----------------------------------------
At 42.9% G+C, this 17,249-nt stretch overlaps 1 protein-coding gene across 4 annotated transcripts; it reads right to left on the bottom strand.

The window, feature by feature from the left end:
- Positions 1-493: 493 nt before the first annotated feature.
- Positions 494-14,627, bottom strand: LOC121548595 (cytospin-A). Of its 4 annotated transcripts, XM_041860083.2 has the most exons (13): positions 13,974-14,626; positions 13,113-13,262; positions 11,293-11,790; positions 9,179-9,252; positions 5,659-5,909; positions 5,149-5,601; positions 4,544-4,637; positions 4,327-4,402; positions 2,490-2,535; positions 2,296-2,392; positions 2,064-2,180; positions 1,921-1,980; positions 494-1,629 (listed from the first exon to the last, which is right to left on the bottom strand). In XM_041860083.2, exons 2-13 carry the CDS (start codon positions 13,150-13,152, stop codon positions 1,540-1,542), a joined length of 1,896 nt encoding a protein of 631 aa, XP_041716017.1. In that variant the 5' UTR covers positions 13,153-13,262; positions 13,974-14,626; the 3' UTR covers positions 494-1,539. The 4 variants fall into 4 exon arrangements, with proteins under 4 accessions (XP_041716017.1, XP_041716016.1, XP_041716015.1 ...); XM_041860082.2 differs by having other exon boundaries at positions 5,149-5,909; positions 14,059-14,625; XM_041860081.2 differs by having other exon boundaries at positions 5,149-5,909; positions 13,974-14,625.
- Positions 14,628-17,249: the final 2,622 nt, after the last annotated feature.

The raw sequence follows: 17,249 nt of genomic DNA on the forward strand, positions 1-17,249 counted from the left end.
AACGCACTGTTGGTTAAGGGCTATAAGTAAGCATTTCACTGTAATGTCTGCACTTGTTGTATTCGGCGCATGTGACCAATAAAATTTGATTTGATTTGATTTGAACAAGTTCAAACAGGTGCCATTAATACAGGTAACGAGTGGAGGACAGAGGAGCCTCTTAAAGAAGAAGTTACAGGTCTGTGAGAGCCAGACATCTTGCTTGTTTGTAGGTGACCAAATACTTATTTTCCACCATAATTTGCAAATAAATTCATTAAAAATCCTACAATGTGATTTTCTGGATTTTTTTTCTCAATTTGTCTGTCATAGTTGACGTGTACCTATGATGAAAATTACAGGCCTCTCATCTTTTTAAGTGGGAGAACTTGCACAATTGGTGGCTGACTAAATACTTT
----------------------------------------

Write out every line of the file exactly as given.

At 42.9% G+C, this 17,249-nt stretch overlaps 1 protein-coding gene across 4 annotated transcripts; it reads right to left on the bottom strand.

The window, feature by feature from the left end:
- Positions 1-493: 493 nt before the first annotated feature.
- Positions 494-14,627, bottom strand: LOC121548595 (cytospin-A). Of its 4 annotated transcripts, XM_041860083.2 has the most exons (13): positions 13,974-14,626; positions 13,113-13,262; positions 11,293-11,790; positions 9,179-9,252; positions 5,659-5,909; positions 5,149-5,601; positions 4,544-4,637; positions 4,327-4,402; positions 2,490-2,535; positions 2,296-2,392; positions 2,064-2,180; positions 1,921-1,980; positions 494-1,629 (listed from the first exon to the last, which is right to left on the bottom strand). In XM_041860083.2, exons 2-13 carry the CDS (start codon positions 13,150-13,152, stop codon positions 1,540-1,542), a joined length of 1,896 nt encoding a protein of 631 aa, XP_041716017.1. In that variant the 5' UTR covers positions 13,153-13,262; positions 13,974-14,626; the 3' UTR covers positions 494-1,539. The 4 variants fall into 4 exon arrangements, with proteins under 4 accessions (XP_041716017.1, XP_041716016.1, XP_041716015.1 ...); XM_041860082.2 differs by having other exon boundaries at positions 5,149-5,909; positions 14,059-14,625; XM_041860081.2 differs by having other exon boundaries at positions 5,149-5,909; positions 13,974-14,625.
- Positions 14,628-17,249: the final 2,622 nt, after the last annotated feature.

The raw sequence follows: 17,249 nt of genomic DNA on the forward strand, positions 1-17,249 counted from the left end.
AACGCACTGTTGGTTAAGGGCTATAAGTAAGCATTTCACTGTAATGTCTGCACTTGTTGTATTCGGCGCATGTGACCAATAAAATTTGATTTGATTTGATTTGAACAAGTTCAAACAGGTGCCATTAATACAGGTAACGAGTGGAGGACAGAGGAGCCTCTTAAAGAAGAAGTTACAGGTCTGTGAGAGCCAGACATCTTGCTTGTTTGTAGGTGACCAAATACTTATTTTCCACCATAATTTGCAAATAAATTCATTAAAAATCCTACAATGTGATTTTCTGGATTTTTTTTCTCAATTTGTCTGTCATAGTTGACGTGTACCTATGATGAAAATTACAGGCCTCTCATCTTTTTAAGTGGGAGAACTTGCACAATTGGTGGCTGACTAAATACTTT